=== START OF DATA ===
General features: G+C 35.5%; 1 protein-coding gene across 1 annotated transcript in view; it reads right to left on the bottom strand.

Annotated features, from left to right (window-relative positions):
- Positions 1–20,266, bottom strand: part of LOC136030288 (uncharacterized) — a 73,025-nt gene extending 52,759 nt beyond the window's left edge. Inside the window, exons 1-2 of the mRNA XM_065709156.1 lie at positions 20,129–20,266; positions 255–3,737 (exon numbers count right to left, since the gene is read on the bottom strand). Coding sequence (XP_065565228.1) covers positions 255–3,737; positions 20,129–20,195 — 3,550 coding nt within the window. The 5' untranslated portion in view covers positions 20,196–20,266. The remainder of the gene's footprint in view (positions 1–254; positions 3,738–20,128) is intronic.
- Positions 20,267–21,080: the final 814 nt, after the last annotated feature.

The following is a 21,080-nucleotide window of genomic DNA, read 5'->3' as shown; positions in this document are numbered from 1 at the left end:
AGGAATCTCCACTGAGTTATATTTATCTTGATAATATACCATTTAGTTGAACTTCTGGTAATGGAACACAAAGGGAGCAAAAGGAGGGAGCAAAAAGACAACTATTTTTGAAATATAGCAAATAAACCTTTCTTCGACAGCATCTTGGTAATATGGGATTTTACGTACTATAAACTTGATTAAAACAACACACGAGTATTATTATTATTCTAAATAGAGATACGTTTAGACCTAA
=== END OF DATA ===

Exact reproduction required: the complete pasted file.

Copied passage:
General features: G+C 35.5%; 1 protein-coding gene across 1 annotated transcript in view; it reads right to left on the bottom strand.

Annotated features, from left to right (window-relative positions):
- Positions 1–20,266, bottom strand: part of LOC136030288 (uncharacterized) — a 73,025-nt gene extending 52,759 nt beyond the window's left edge. Inside the window, exons 1-2 of the mRNA XM_065709156.1 lie at positions 20,129–20,266; positions 255–3,737 (exon numbers count right to left, since the gene is read on the bottom strand). Coding sequence (XP_065565228.1) covers positions 255–3,737; positions 20,129–20,195 — 3,550 coding nt within the window. The 5' untranslated portion in view covers positions 20,196–20,266. The remainder of the gene's footprint in view (positions 1–254; positions 3,738–20,128) is intronic.
- Positions 20,267–21,080: the final 814 nt, after the last annotated feature.

The following is a 21,080-nucleotide window of genomic DNA, read 5'->3' as shown; positions in this document are numbered from 1 at the left end:
AGGAATCTCCACTGAGTTATATTTATCTTGATAATATACCATTTAGTTGAACTTCTGGTAATGGAACACAAAGGGAGCAAAAGGAGGGAGCAAAAAGACAACTATTTTTGAAATATAGCAAATAAACCTTTCTTCGACAGCATCTTGGTAATATGGGATTTTACGTACTATAAACTTGATTAAAACAACACACGAGTATTATTATTATTCTAAATAGAGATACGTTTAGACCTAA